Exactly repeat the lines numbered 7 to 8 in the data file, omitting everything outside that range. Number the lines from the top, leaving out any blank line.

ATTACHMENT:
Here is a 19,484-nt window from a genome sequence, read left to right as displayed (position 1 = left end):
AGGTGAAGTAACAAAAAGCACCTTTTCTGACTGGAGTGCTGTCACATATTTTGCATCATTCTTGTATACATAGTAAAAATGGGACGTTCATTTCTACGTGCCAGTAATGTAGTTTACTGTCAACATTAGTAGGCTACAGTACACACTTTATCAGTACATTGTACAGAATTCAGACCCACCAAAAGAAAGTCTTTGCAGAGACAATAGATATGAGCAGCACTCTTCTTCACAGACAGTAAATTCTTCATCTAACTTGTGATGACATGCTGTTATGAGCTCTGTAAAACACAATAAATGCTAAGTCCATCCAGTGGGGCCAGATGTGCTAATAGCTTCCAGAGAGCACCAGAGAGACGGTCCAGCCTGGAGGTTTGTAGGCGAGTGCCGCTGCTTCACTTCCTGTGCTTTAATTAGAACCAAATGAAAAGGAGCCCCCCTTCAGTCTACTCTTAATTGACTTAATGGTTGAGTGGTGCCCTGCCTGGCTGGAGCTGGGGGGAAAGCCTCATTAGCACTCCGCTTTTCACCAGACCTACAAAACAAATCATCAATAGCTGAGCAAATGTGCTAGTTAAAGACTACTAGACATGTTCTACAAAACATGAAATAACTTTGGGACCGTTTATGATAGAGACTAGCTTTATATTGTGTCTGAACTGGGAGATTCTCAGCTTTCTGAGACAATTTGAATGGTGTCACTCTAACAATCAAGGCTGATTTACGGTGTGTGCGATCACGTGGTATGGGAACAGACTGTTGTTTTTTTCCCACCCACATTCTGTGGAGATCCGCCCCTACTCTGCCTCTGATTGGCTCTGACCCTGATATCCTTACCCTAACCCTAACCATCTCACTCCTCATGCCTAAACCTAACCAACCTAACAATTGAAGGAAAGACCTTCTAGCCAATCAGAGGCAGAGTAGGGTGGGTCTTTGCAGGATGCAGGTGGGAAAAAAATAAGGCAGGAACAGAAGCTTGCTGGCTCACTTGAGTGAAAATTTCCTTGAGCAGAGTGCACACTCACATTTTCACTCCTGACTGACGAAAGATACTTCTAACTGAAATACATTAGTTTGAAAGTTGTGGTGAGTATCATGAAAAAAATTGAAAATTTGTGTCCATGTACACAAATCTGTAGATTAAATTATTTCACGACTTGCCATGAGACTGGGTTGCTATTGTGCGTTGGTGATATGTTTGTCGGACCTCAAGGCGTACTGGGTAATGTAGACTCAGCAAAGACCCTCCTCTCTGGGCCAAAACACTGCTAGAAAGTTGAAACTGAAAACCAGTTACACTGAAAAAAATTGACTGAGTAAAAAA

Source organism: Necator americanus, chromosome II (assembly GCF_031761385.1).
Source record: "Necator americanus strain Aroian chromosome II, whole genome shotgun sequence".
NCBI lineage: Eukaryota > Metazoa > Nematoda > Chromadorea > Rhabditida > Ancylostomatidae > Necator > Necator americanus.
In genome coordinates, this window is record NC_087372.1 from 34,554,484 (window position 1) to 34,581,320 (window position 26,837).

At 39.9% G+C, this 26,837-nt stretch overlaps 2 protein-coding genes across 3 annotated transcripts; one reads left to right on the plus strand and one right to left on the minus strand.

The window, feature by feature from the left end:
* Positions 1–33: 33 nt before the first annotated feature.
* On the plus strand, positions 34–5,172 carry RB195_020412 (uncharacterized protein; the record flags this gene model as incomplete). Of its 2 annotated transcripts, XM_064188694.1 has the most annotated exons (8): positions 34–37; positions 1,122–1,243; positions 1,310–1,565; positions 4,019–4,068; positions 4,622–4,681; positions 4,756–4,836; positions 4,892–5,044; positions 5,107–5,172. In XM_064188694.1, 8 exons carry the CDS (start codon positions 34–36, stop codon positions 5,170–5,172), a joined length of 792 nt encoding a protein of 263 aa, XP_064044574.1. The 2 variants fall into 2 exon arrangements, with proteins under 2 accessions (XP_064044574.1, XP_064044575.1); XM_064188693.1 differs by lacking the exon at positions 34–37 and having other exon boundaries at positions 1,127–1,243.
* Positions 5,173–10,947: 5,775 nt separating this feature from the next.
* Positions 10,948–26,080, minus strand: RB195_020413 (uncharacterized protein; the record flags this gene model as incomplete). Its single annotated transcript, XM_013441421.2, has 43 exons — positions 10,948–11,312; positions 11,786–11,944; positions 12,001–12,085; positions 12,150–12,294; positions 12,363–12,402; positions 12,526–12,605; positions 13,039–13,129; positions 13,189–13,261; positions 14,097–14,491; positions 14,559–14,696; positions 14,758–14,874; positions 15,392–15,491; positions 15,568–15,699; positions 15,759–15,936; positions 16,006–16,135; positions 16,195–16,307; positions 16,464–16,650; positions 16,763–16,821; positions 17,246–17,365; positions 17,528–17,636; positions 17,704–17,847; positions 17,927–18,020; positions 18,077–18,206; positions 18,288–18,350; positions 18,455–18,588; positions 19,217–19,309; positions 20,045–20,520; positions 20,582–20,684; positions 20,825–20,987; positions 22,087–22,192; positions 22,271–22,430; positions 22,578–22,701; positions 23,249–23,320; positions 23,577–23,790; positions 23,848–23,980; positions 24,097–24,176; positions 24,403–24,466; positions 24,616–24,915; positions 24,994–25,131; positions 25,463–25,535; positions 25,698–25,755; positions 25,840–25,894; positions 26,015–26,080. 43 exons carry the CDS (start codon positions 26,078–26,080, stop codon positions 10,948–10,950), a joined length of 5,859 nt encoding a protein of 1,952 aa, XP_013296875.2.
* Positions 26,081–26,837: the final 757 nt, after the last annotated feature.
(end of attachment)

At 39.9% G+C, this 26,837-nt stretch overlaps 2 protein-coding genes across 3 annotated transcripts; one reads left to right on the plus strand and one right to left on the minus strand.

The window, feature by feature from the left end: